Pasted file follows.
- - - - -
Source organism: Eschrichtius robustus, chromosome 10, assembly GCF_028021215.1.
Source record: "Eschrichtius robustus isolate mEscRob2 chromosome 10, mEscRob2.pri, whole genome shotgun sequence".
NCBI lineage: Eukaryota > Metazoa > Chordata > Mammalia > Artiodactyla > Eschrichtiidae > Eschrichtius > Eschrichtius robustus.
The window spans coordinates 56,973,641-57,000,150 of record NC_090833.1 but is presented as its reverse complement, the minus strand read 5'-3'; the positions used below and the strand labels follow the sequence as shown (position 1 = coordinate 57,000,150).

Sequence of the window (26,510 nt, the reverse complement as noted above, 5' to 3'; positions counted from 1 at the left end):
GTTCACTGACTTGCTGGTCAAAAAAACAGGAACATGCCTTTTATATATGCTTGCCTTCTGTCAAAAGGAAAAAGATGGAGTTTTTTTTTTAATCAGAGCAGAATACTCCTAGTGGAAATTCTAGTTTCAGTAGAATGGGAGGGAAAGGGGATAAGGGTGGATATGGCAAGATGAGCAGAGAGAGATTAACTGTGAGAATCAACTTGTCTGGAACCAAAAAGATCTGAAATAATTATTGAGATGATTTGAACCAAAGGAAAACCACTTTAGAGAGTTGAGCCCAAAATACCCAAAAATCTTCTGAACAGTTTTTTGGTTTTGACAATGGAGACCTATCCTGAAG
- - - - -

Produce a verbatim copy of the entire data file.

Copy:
Source organism: Eschrichtius robustus, chromosome 10, assembly GCF_028021215.1.
Source record: "Eschrichtius robustus isolate mEscRob2 chromosome 10, mEscRob2.pri, whole genome shotgun sequence".
NCBI lineage: Eukaryota > Metazoa > Chordata > Mammalia > Artiodactyla > Eschrichtiidae > Eschrichtius > Eschrichtius robustus.
The window spans coordinates 56,973,641-57,000,150 of record NC_090833.1 but is presented as its reverse complement, the minus strand read 5'-3'; the positions used below and the strand labels follow the sequence as shown (position 1 = coordinate 57,000,150).

Sequence of the window (26,510 nt, the reverse complement as noted above, 5' to 3'; positions counted from 1 at the left end):
GTTCACTGACTTGCTGGTCAAAAAAACAGGAACATGCCTTTTATATATGCTTGCCTTCTGTCAAAAGGAAAAAGATGGAGTTTTTTTTTTAATCAGAGCAGAATACTCCTAGTGGAAATTCTAGTTTCAGTAGAATGGGAGGGAAAGGGGATAAGGGTGGATATGGCAAGATGAGCAGAGAGAGATTAACTGTGAGAATCAACTTGTCTGGAACCAAAAAGATCTGAAATAATTATTGAGATGATTTGAACCAAAGGAAAACCACTTTAGAGAGTTGAGCCCAAAATACCCAAAAATCTTCTGAACAGTTTTTTGGTTTTGACAATGGAGACCTATCCTGAAG